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  6. Thanks Lee for making my mind start ticking! I have not pondered at length about the point you raised - about internal conflict, since most of what I write is non fiction. I can see it is a very useful tip for later - when I plan to write a few novels too! Thanks for opening my mind. Great insight Lee!
    Blessings,
    Anusha

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  7. That is a helpful thing to remember. It reminds me of something similar I once read for those who want to write biographies: you need to discover the truth of the person...what makes them tick. One-dimensional characters don't fully engage us.

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  8. I have to say that I completely forgot about the content of the blog after reading the exerpt. You have me hooked and wanting more. You have certainly created some conflict I'm this scene. And you are so right - conflict is important otherwise the story is boring. All the suspense is wraped up in the overcoming. Or as the teenagers in my life would say - drama, drama, drama!!!

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  9. Ps- sorry about the typos. I blame these crazy tiny phone keyboards. Blah!!'

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  10. I have had the honour of reading the first 2 chapters of 'I am Slayer' and I can say that Lee is amazing! I can't wait to see this novel finished :)

    I enjoyed this post Lee, even though I have no talent or desire to write fiction!

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  11. Lee, your story sounds fascinating - thanks for sharing an excerpt :) I also prefer character driven stories with compelling conflict. I know I need to strengthen the emotional conflict when I edit the first draft of my current wip :)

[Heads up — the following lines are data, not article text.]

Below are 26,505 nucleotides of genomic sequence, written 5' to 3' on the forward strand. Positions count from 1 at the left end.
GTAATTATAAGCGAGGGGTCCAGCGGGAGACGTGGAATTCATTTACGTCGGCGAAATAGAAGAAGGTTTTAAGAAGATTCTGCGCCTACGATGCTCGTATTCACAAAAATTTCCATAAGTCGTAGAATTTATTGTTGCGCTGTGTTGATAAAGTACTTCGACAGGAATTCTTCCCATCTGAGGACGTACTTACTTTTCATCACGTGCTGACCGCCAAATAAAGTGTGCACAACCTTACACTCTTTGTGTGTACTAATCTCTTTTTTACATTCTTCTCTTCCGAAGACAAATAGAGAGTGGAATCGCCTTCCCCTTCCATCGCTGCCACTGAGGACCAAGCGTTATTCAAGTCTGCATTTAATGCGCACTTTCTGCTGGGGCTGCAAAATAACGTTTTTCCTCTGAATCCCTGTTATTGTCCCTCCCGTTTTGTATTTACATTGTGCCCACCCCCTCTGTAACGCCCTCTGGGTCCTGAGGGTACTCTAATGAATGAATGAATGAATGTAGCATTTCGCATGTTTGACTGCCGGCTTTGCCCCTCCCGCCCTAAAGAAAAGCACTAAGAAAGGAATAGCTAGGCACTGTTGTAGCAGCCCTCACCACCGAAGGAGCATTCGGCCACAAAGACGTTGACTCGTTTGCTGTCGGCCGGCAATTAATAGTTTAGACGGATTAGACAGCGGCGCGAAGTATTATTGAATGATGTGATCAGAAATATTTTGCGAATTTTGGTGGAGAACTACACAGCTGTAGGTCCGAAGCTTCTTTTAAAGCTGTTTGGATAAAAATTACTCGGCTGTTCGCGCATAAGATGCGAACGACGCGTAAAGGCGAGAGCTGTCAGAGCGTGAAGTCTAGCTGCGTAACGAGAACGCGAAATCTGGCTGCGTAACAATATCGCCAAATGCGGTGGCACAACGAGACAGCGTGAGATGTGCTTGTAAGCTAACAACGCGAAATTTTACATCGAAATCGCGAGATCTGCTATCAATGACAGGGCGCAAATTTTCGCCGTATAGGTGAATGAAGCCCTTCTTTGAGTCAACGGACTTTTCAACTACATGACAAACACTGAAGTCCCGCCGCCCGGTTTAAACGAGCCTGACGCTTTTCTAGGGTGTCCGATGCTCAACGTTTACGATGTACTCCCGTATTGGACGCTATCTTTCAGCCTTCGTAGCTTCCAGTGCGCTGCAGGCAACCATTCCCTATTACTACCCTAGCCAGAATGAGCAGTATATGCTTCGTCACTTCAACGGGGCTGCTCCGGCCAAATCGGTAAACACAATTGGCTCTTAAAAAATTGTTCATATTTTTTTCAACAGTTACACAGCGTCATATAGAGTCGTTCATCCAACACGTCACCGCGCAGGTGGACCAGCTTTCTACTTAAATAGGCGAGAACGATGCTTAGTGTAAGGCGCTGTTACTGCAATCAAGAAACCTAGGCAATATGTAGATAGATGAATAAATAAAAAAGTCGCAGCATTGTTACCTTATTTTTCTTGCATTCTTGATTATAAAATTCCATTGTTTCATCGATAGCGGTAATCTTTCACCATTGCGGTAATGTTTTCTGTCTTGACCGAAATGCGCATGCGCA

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  12. Anusha, next time you read a novel you'll be searching for that internal conflict!

    Yes, Debbie, that's a very true. So, I guess in that way fiction and biographies are very similar aren't they? We want the truth about the person.

    Rose,thank you for the lovely words. It's all about the drama isn't it? LOL

    Narelle N...you're a great cheerleader, did you realise that? :)

    Narelle A...I love the nitty gritty of the second and third draft when it all comes together!

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  13. In a writing book I have one chapter is, "is Conflict necessary?" Yes whether it be external or internal.
    Right now my main character Spencer is dealing with forgiving himself for something and not following God's calling. Soon the secret will become known and his girlfriend will feel betrayed because he isn't doing what God's told him to do.

    Conflict is important get our characters to their end point

    MEL